The unrest in Charlottesville will hurt America only to the degree that we let it

In this Saturday, Aug. 12, 2017 photo, James Alex Fields Jr., second from left, holds a black shield in Charlottesville, Va., where a white supremacist rally took place. Fields was later charged with second-degree murder and other counts after authorities say he plowed a car into a crowd of people protesting the white nationalist rally. (Alan Goffinski via AP)

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“The vast majority of people in the United States have no interest whatsoever in street battles between the alt-right (better described today in more poignant terms) and the counter-protesters,” libertarian essayist Jeffrey Tucker wrote on Saturday,

He added, “Most people have normal problems like paying bills, dealing with kids, getting health care, keeping life together under all the usual strains and mostly want these weird people to go away.”

It’s true.

We do not live in an America where neo-Nazis lurk around every corner, despite the unsettling visibility of some of these cretins over the weekend. While many of the counter-protesters rightly pushed back against white nationalists, some of them, too, are indefensibly violent, illiberal extremists, all too eager to throw the first punch.

RELATED: The white supremacists in Charlottesville were trying to co-opt the right — we should make it clear that they’re not welcome

But despite the chaos in Charlottesville and the tragic killing of one counter-protester by an alleged alt-right terrorist, I was more concerned, in the long term at least, by some observers’ reactions on social media.

I saw some progressives blaming anyone who voted for Trump for the gathering of white nationalists, with plenty of other liberals Facebook liking or retweeting those sentiments, as if their most dire warnings about the Trump era had finally been vindicated. I saw conservatives try to equate progressives with the left extremist groups known as “antifa,” as if everyone who voted for Hillary Clinton, or, perhaps more accurately, Bernie Sanders, were no different than window smashers.

Both views are not only incorrect, but worse, harmful.

Many outlets described the racists convening as the “largest gathering” of white supremacists in decades. Reports estimated their numbers Saturday to be between 1000 and 1500. That’s a lot of open racists in one place — no hoods for most of them, unlike past eras — but not that many people, relatively. More importantly, I know many Trump voters, but not a single Adolf Hitler admirer.

How many antifa members were in Charlottesville? How many are there, period? No one knows for sure, but among the Bernie Bros and “I’m With Her” liberals I know, I can’t think of a single one who has a face handkerchief and black hood on standby for face smashing.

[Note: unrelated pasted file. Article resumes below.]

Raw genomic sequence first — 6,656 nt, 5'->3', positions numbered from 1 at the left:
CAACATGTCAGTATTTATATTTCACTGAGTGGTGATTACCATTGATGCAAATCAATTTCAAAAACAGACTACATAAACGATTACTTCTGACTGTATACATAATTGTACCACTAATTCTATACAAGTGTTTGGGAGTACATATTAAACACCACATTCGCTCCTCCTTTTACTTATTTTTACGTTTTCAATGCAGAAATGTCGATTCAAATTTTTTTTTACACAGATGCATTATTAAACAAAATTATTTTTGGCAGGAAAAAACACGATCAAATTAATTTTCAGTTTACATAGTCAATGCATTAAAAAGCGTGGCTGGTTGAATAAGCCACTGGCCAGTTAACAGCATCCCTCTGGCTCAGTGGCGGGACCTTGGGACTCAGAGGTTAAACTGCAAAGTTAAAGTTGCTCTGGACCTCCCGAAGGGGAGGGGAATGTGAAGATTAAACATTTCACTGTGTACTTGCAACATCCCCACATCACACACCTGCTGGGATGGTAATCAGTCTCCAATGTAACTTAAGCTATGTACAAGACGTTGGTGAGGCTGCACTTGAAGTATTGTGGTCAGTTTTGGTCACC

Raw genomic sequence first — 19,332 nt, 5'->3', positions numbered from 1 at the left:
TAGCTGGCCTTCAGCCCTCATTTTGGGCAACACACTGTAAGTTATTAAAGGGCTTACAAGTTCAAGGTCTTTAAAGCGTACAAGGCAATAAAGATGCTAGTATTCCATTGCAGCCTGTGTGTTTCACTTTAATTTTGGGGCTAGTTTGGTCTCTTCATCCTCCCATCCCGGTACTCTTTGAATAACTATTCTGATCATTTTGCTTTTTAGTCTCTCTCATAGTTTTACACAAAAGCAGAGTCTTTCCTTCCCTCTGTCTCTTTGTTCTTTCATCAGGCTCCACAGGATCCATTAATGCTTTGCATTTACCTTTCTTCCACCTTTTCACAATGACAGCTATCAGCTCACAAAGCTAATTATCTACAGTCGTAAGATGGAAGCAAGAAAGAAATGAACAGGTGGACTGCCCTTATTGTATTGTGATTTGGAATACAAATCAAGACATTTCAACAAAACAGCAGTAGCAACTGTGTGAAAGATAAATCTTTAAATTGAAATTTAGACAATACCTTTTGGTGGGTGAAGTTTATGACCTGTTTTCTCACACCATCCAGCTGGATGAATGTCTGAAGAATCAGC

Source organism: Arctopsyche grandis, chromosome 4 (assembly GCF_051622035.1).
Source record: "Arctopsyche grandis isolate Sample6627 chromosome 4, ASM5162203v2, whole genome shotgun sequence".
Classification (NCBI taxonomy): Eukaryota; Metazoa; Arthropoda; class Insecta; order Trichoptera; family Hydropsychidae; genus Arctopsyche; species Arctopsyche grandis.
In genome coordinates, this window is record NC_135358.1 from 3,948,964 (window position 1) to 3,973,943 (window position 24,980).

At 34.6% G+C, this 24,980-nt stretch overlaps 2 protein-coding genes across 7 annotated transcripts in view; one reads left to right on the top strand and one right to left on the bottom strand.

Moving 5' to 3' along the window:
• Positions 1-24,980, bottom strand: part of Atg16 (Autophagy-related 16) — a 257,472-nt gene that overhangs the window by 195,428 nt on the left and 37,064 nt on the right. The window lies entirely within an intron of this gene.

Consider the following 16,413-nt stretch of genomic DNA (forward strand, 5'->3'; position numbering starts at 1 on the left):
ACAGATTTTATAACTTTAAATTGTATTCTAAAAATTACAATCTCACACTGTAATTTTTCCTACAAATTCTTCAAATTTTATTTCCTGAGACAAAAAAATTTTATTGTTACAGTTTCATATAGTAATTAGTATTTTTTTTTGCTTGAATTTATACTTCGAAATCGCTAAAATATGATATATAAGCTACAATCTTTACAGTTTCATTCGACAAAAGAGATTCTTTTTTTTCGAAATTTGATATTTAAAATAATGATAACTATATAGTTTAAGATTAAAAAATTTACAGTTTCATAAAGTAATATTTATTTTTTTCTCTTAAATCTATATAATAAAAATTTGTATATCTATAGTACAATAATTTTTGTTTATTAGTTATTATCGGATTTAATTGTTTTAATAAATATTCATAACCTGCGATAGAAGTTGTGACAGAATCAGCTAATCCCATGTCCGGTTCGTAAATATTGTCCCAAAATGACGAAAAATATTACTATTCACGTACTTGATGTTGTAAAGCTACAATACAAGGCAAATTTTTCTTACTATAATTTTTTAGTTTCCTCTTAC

The few thousand who descended on Charlottesville over the weekend had a national spotlight, but they are an infinitesimally small group compared to a nation of 300 million. Yet how many people in the last 48 hours either equated, or were tempted to equate, those extremists on both sides with Americans they merely disagree with politically? And worse, in doing so, doesn’t that make them more like the extremists?

Despite whatever insecurities or mental disorders white nationalists might have, what ultimately drives them is a hatred for “the other.” Tucker’s essay observes:

The implausibility of their ideas is disguised by group psychology. They hang around people who think these same things and egg each other on in shared resentments … They conjure up scapegoats (blacks, Jews, women, Antifa, gays, and a government that is supposedly giving them all privileges at their expense) and begin to believe that the only way forward is to destroy them all in some grand uprising, after which they will seize power and rule forever.

Racists gain identity and purpose by hating people unlike themselves. How many Democrats loathe Trump voters and lump them all together, seeing them as “the other?” How many Trump fans do the same with liberals, dismissing the lot of them?

How many used the spectacle in Charlottesville to indulge in these political prejudices, which ultimately helps extremists exaggerate their size and influence? Racists want counter-protesters to show up. That’s the entire point. Antifa would be happy to fight neo-Nazis every day, if they could.

RELATED: No, Milo Yiannopoulos is not a white nationalist, but he has spent a lot of time promoting them

What was badly needed over the weekend was leadership, and Donald Trump failed miserably. The president clumsily and embarrassingly failed to condemn white nationalism over the weekend, and his “all sides” comment did no one any favors — with the possible exception of white nationalists.

Presidents are supposed to bring the country together during events such as these, and Trump doesn’t seem to grasp this yet (UPDATE: Trump finally condemned the white nationalists in strong terms, however late.)

Americans might be divided more right now than they were before the 2016 election, but they are certainly not polarized to the extreme degree on display in Charlottesville, Va., on Saturday.

Most Americans are not racists or leftist thugs. Extremists would no doubt like to frame the national debate within such parameters — wanting as many people as possible to believe they are the new mainstream — but these groups have the power to make that kind of mark only to the degree that we cede it to them.

Let’s not do that.

What do you think?

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